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609. Attributive positions.

There are three attributive positions. The first, “ ἀγαθὸς ἀνήρ”, is the most simple, natural, and straightforward, and is briefer (“σύντομος”) than the second, “ ἀνὴρ ἀγαθός”, which is more deliberate, and somewhat more rhetorical, pompous (“ὀγκώδης”), passionate.1 The third position, “ἀνὴρ ἀγαθός”, is the epanorthotic, self-corrective, or slipshod position. In prose, it produces an effect of familiar ease. In poetry, as the substantive is more frequently anarthrous, the difference between “ἀνὴρ ἀγαθός” and “ ἀνὴρ ἀγαθός” cannot be insisted on.2

οἱ ἄγριοι οἶες καὶ οἱ ὄνοι οἱ ἄγριοι ἀσινεῖς εἰσιν”, XEN. Cyr. 1.4.7; The wild sheep and the wild asses are harmless.οἰκήσετε δὲ τὰς αὐτὰς οἰκίας καὶ χώραν τὴν αὐτὴν ἐργάσεσθε καὶ γυναιξὶ ταῖς αὐταῖς συνοικήσετε”, XEN. Cyr. 4.4.10; You will inhabit the same houses and till the same land and live with the same wives (as for land, you will till the same, as for wives, you will live with the same).

ORATORES ATTICI. In the case of the adjective possessive pronoun, according to statistics furnished by Dr. Alfred W. Milden, the first attributive position occurs 1102 times, the second 543 times, and the third only 10 times. It will thus be seen that the second position, on an average, occurs only half as often as the first, and that the third position is very rare. In ANDOCIDES the second position preponderates, and in PS.- DEM.49 it is used to the exclusion of the other two. The third position is limited to ANTIPHON (thrice), LYSIAS (4 times), HYPERIDES (once), AESCHINES (once), and DEMOSTHENES (once). The percentages for the three positions are as follows: DIN. (only 28 instances) 82 / 18 / 0; LYCURG. (only 12 instances) 92 / 8 / 0; HYP. 53/ 42 / 5; DEM. 77/ 23 / 0;3 PS.- DEM. 55/ 45 / 0; AESCHIN. 68/ 31 / 1; ISAE. 72 / 28 / 0; ISOC. 63/ 37 / 0; LYS. 71/ 27 / 1; ANDOC. 41/ 59 / 0; ANTIPHON 55 / 41 / 5. The two extremes, not counting DINARCHUS and LYCURGUS, are ANDOCIDES with only 41% of the first position and DEMOSTHENES with 77%.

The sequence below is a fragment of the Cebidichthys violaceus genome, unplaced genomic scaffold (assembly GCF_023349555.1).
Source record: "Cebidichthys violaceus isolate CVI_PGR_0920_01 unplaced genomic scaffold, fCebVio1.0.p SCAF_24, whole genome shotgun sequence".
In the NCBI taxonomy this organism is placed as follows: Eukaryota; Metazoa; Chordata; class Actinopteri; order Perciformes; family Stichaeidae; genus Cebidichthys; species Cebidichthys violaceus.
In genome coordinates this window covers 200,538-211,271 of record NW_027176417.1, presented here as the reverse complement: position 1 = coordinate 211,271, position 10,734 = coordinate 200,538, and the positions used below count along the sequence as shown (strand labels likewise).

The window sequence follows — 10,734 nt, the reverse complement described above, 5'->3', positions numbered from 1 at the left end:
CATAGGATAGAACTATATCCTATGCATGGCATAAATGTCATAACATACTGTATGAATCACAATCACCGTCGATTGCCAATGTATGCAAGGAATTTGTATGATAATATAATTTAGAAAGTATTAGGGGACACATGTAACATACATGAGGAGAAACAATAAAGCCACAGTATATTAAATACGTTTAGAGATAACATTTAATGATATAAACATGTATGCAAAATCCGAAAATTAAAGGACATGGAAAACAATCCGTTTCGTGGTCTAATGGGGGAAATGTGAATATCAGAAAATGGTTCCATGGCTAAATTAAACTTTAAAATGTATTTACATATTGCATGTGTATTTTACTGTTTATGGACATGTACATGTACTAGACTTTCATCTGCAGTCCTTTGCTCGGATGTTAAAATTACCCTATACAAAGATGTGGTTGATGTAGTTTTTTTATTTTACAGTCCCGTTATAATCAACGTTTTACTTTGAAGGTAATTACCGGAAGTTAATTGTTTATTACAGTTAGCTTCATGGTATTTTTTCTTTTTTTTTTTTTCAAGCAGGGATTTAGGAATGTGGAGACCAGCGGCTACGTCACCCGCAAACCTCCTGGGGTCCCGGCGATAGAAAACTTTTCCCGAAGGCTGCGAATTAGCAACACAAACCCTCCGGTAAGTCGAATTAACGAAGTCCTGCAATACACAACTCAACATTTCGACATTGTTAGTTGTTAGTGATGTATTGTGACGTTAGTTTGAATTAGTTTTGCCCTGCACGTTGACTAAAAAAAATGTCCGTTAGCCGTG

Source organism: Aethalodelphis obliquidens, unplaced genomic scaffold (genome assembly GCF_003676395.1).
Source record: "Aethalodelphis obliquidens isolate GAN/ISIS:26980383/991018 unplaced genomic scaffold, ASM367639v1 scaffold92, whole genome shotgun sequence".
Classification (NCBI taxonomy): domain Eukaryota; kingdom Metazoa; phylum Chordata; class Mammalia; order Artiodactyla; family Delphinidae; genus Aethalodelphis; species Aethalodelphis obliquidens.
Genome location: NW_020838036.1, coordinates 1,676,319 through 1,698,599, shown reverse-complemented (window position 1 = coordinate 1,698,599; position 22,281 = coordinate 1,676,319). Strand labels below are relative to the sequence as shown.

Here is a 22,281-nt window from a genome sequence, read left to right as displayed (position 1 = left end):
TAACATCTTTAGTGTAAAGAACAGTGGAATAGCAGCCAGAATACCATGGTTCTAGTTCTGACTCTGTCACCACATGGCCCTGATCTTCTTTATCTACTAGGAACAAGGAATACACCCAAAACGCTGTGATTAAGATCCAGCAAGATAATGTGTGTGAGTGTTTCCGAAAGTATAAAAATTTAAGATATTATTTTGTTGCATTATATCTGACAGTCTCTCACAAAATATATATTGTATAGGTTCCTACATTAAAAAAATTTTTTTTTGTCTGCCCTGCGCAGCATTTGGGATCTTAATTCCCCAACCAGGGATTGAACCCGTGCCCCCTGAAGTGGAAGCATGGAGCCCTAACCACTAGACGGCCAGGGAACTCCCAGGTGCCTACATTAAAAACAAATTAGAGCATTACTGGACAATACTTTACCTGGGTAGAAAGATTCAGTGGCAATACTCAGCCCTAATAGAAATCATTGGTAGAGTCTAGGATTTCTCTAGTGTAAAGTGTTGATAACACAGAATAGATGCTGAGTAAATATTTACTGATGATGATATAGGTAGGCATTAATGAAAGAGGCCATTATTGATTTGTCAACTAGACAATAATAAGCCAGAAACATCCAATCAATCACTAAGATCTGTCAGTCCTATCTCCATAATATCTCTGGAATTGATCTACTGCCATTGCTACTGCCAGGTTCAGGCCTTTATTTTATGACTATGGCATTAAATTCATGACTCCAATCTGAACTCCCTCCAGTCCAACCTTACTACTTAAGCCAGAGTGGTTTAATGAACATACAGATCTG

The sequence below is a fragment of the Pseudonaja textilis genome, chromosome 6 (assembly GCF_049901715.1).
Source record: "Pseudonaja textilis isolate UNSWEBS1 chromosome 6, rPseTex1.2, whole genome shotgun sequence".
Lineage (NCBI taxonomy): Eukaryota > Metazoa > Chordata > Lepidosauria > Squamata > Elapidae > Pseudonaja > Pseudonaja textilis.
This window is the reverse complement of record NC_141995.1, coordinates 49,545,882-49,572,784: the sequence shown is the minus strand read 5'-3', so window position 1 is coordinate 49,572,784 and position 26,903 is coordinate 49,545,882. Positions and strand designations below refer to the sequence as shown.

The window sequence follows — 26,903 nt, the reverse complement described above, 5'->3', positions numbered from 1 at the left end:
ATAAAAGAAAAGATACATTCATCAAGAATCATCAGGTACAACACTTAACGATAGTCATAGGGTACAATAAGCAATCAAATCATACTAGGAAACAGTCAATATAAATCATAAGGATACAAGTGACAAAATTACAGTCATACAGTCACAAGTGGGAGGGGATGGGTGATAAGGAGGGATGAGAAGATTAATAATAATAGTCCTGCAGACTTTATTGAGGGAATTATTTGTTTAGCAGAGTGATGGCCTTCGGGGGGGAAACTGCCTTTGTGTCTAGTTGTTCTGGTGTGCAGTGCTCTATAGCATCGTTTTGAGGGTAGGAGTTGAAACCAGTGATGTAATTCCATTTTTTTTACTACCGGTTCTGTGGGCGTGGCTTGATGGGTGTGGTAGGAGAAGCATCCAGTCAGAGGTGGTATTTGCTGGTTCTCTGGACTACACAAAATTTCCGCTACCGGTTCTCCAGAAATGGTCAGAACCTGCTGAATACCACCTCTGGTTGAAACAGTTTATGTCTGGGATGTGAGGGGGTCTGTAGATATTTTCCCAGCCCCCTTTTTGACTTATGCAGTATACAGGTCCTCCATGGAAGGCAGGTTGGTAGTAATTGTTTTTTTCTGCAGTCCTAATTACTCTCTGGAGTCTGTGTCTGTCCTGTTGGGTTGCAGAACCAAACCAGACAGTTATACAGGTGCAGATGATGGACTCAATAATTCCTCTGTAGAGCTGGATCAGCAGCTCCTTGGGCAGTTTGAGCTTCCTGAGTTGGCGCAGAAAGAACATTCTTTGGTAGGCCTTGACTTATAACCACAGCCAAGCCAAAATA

XEN. An. With adjectives, the first position occurs 113 times, the second position 13 times (Joost, p. 68), the third position 6 times (ibid. p. 72). With possessives, the first position occurs 31 times, the second position 4 times (l.c. p. 69), the third position once (l.c. p. 72).

THUCYDIDES. With possessives, according to Dr. A. W. Milden, the first position occurs 102 times in the speeches, the second position 3 times, and the third position 11 times.

HERODOTUS. According to Heikel,4 the first position occurs 98 times in the first book of HERODOTUS, the second position 15 times, the third position 12 times.

ARISTOPHANES. The first position is more common than the second, the third is comparatively rare.

EURIPIDES. In the Alcestis the first position predominates, the third is not uncommon, the second very rare.

SOPHOCLES. In the Oedipus Tyrannus the first position is by far the most common, the second is rare, the third is not uncommon.

AESCHYLUS. The second position is very rare, the first and third positions correspond with the use of EURIPIDES and SOPHOCLES.

HOMER. The first position is common enough. The second position, according to Krüger, is wanting. The third position, though not uncommon with other adjectives, is rare with the possessive pronoun.

1 ARISTOT. Rhet. 3.6 (1407 b, 26-37). The examples given are “τῆς ἡμετέρας γυναικός” for “συντομία” and “τῆς γυναικὸς τῆς ἡμετέρας” for “ὄγκος”. Cf. A. J. P. xx (1899), 459.

2 A. J. P. xxiii (1902), 8.

3 As a matter of fact, there is one occurrence of the third position out of a total of 373 occurrences for the three positions.

4 I. A. Heikel, De participiorum apud Herodotum usu, Helsingforsiae, 1884, p. 49

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